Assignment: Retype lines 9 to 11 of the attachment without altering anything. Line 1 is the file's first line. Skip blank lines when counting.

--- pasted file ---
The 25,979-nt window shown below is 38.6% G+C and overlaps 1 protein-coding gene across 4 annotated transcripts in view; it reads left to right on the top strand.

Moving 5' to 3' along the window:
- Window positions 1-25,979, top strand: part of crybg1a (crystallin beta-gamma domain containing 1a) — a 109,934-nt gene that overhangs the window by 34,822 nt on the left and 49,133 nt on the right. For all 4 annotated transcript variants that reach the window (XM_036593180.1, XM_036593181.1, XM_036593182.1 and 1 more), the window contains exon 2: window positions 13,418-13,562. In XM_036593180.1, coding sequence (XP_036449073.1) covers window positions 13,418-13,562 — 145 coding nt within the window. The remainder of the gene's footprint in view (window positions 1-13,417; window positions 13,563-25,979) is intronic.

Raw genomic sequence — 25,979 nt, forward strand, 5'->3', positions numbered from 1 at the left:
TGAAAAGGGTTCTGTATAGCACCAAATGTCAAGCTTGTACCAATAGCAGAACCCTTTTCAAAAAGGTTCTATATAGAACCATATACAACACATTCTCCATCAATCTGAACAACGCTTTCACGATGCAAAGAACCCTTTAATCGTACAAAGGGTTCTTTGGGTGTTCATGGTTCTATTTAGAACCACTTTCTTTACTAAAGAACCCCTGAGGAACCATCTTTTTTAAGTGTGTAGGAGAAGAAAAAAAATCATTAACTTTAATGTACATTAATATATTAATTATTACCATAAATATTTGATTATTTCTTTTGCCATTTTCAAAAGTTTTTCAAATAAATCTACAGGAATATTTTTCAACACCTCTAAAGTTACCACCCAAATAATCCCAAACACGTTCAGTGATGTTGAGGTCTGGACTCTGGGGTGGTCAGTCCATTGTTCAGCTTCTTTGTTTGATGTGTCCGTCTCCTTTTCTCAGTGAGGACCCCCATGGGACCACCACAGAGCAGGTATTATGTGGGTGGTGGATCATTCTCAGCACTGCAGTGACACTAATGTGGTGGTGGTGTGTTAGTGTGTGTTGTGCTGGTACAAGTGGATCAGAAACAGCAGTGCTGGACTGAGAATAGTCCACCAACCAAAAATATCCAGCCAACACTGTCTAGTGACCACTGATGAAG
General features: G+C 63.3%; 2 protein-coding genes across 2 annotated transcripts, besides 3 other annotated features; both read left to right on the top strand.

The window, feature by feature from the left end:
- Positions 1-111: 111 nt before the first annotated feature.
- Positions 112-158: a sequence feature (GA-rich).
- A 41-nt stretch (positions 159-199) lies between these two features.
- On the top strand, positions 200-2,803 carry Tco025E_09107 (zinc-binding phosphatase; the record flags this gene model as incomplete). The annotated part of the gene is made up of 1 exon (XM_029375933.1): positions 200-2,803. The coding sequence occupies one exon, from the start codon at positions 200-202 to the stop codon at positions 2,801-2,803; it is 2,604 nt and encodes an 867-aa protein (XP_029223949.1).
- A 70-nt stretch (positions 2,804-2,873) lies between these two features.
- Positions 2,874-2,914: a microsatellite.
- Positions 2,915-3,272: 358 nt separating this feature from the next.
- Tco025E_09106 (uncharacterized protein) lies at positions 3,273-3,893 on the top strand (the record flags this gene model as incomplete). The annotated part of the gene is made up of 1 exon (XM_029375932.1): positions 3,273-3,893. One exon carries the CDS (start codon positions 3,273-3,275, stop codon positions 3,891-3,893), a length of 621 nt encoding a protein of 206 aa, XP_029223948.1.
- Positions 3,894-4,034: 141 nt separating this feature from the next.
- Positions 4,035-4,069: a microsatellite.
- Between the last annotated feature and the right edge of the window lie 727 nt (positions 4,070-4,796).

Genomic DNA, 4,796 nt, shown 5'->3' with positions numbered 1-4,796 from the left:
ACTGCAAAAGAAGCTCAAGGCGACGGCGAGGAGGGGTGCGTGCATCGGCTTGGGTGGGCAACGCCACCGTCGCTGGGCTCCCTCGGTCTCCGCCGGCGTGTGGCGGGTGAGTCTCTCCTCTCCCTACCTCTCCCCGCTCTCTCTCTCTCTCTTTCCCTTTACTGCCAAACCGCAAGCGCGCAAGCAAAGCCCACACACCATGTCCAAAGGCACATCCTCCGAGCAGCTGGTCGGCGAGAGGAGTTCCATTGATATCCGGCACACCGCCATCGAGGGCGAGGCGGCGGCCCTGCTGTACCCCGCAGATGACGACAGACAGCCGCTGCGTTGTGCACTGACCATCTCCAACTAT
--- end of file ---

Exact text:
- Positions 112-158: a sequence feature (GA-rich).
- A 41-nt stretch (positions 159-199) lies between these two features.
- On the top strand, positions 200-2,803 carry Tco025E_09107 (zinc-binding phosphatase; the record flags this gene model as incomplete). The annotated part of the gene is made up of 1 exon (XM_029375933.1): positions 200-2,803. The coding sequence occupies one exon, from the start codon at positions 200-202 to the stop codon at positions 2,801-2,803; it is 2,604 nt and encodes an 867-aa protein (XP_029223949.1).